The city of Las Cruces is making hundreds of thousands of dollars worth of cuts in spending in efforts to prepare for possible financial setbacks like the "fiscal cliff."
The city is making cuts across the board, from job vacancies to senior-citizen centers.
Some seniors are not happy about it.
City Manager Robert Garza told ABC-7 that residents will see the benefits in the end.
At the Munson Center, seniors spend their days dancing, making crafts and playing pool.
They're not dancing to the news of the city cutting back hours at the center.
"I know money has a lot to do with it, but a lot of the seniors have no other place to go. This is their activity to sit and converse with others and if they're taking things away then they have nowhere to go," said Las Crucen Linda Miller.
Garza said it just doesn't make sense financially to keep the center open on weekends.
"Is it worth $40,000 a year to allow four people to play pool on a Saturday afternoon? The answer is simply no," Garza said.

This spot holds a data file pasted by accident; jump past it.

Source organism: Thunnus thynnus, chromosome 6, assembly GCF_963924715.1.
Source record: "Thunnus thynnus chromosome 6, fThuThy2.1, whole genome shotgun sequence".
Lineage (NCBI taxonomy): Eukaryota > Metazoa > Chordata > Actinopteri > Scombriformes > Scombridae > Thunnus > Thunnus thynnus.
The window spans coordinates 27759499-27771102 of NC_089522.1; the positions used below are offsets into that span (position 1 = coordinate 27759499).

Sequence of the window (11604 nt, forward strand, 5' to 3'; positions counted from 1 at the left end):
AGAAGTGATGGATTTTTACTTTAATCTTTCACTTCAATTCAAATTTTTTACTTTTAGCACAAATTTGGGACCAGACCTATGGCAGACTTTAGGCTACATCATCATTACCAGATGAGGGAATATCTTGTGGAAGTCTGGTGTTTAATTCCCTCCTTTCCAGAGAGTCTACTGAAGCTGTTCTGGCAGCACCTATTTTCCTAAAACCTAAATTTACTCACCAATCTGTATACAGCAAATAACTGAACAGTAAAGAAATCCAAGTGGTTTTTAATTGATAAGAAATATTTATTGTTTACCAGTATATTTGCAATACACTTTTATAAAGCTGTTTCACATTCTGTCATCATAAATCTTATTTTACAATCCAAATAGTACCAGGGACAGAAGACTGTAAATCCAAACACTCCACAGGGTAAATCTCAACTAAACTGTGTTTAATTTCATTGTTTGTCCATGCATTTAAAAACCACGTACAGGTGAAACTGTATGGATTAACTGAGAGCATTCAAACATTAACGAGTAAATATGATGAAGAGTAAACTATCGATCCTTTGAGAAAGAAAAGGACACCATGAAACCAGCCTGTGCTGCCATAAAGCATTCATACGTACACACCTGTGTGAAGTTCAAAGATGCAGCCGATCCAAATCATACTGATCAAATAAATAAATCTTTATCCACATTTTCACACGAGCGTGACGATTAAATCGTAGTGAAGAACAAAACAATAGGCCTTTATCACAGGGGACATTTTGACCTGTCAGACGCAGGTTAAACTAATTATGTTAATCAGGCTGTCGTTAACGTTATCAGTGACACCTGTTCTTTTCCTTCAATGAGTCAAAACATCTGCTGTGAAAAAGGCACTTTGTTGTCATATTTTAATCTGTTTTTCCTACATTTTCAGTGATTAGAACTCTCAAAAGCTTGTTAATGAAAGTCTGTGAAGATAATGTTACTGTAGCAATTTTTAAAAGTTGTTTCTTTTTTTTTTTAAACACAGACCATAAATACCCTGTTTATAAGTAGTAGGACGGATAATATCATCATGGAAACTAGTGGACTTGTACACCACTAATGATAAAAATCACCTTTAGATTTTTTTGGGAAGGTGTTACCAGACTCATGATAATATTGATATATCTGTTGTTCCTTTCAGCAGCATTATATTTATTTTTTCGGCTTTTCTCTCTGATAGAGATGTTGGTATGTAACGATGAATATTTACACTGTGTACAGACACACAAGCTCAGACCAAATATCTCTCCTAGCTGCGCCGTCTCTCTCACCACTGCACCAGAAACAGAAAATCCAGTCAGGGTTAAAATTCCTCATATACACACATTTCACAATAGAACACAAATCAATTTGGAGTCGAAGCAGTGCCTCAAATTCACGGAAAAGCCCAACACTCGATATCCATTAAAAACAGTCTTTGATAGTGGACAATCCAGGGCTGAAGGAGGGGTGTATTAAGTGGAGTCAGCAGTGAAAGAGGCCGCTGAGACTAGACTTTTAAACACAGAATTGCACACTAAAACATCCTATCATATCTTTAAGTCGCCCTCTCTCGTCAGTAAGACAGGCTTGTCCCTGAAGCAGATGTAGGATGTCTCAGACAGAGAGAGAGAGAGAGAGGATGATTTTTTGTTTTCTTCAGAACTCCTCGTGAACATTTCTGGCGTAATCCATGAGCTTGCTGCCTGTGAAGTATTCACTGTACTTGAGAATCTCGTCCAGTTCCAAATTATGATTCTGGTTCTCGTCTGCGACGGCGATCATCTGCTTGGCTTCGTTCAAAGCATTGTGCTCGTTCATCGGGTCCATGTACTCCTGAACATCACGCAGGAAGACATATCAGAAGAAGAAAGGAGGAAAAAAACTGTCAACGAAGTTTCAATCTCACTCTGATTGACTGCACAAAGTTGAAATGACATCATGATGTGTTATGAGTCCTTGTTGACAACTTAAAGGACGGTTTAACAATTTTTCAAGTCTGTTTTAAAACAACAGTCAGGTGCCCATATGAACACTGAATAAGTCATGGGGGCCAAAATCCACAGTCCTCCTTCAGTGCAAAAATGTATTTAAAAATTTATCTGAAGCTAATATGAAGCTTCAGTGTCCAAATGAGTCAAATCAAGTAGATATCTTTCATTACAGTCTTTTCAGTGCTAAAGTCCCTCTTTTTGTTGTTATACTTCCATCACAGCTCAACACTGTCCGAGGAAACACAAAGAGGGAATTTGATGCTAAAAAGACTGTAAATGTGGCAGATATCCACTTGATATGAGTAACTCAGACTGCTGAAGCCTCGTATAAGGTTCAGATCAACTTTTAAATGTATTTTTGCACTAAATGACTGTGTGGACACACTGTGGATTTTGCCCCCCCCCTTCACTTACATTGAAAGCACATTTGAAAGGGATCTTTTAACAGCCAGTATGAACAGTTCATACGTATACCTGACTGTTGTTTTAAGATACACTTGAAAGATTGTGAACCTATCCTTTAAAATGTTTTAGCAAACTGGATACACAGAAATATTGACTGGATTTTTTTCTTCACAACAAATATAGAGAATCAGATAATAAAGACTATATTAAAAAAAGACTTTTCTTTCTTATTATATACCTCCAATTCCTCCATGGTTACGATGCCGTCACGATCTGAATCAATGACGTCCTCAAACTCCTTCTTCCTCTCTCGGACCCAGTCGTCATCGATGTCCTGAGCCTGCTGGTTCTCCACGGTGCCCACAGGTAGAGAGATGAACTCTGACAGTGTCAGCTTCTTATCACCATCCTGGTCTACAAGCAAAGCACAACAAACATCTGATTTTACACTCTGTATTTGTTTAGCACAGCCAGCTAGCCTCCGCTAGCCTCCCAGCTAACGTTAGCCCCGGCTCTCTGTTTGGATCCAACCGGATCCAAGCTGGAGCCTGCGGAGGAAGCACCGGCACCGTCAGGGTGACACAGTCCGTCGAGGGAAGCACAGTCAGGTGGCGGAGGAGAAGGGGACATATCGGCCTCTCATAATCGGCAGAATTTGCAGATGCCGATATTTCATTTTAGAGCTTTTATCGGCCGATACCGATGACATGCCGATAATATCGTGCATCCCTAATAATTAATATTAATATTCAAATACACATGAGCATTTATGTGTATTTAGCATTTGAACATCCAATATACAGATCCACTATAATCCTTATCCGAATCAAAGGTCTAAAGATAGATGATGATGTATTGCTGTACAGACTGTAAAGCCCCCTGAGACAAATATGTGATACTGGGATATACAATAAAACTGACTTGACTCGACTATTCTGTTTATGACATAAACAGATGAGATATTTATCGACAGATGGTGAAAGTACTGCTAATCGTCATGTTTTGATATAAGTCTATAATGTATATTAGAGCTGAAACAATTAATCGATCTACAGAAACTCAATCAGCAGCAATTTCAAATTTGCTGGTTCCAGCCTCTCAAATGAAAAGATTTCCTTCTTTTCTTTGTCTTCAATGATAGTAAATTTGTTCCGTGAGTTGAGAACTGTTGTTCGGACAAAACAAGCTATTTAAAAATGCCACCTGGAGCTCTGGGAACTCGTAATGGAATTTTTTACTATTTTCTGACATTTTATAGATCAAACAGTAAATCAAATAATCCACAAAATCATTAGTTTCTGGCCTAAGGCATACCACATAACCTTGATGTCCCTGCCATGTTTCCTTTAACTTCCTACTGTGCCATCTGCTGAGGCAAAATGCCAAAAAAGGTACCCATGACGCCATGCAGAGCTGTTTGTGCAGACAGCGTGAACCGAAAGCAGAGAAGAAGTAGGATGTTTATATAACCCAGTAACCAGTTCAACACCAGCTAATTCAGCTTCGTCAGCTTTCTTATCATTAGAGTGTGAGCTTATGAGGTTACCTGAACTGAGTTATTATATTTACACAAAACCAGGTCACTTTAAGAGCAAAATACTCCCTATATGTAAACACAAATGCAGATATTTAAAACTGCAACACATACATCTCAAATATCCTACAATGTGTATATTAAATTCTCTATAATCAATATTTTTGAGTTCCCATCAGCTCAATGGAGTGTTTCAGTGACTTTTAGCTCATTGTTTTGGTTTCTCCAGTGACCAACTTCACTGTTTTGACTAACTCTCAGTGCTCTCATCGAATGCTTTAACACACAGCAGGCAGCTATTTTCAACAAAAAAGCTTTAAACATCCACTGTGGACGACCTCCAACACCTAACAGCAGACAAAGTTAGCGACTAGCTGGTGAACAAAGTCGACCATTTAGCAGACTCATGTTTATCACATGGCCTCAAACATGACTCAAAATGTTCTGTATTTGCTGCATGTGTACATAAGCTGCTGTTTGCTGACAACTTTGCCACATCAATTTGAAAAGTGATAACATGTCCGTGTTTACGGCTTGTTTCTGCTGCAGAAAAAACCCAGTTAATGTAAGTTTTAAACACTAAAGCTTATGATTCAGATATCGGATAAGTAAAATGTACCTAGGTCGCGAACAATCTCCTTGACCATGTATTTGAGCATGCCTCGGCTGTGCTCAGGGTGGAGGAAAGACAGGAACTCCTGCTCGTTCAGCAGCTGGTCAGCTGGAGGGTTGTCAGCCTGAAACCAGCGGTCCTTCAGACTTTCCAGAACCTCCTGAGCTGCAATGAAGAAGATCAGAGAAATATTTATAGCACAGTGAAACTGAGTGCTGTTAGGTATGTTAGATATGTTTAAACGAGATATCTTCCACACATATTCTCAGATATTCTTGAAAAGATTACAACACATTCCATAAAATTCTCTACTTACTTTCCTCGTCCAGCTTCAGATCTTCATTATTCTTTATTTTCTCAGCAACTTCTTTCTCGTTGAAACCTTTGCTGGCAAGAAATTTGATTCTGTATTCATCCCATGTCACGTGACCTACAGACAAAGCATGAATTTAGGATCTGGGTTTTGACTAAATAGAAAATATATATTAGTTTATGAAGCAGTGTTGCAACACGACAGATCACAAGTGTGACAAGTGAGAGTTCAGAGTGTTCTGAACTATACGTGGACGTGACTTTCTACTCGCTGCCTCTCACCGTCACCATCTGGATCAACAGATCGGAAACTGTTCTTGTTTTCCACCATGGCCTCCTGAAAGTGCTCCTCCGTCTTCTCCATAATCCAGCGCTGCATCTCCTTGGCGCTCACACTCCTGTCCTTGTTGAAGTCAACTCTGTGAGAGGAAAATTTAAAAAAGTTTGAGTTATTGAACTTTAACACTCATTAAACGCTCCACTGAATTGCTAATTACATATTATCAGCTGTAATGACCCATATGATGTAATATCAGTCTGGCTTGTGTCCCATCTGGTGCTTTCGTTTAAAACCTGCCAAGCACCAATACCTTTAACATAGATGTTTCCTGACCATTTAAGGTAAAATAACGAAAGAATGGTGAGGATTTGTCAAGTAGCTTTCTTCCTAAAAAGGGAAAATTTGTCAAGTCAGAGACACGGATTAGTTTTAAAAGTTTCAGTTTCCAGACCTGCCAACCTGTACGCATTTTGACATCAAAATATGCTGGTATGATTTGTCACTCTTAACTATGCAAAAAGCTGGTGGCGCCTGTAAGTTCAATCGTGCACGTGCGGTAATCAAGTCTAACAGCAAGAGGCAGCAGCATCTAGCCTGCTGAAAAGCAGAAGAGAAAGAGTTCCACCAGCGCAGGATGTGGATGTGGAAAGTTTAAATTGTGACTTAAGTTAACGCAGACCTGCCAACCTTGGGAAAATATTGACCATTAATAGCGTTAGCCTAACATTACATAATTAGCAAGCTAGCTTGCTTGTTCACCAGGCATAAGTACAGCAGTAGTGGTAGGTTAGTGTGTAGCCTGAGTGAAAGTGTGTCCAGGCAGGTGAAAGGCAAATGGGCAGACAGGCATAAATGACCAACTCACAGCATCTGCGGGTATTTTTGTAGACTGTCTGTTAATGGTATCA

He said the city is doing well now, but it has to be prepared for financial setbacks in the future.
"There's always a fiscal cliff for us. We have the state government who passes laws, whether it's tax pyramiding on manufacturing and construction or hold harmless changes or a variety of things that are constantly on the horizon," Garza said.
He said the city hopes to save hundreds of thousands of dollars by making changes that don't adversely affect a lot of people.
For example, the city is saving $80,000 for each park lawn mower it does not replace.
Garza said it will save $40,000 a year by not opening the Munson Center on Saturdays.
On top of that, he said the city will save thousands more by painting road lines less frequently and not filling job vacancies.
Seniors said they still don't think the cuts are justified.
"I moved here because they said Las Cruces was one of the 10 best places for seniors at one point in time. If you're advertising this as a city for seniors and you're cutting back your senior activities, what kind of city is that? What does that say?" Miller said.
Garza said the city currently has twice the amount of money in reserves that is required by law. The city hopes to triple that -- just in case.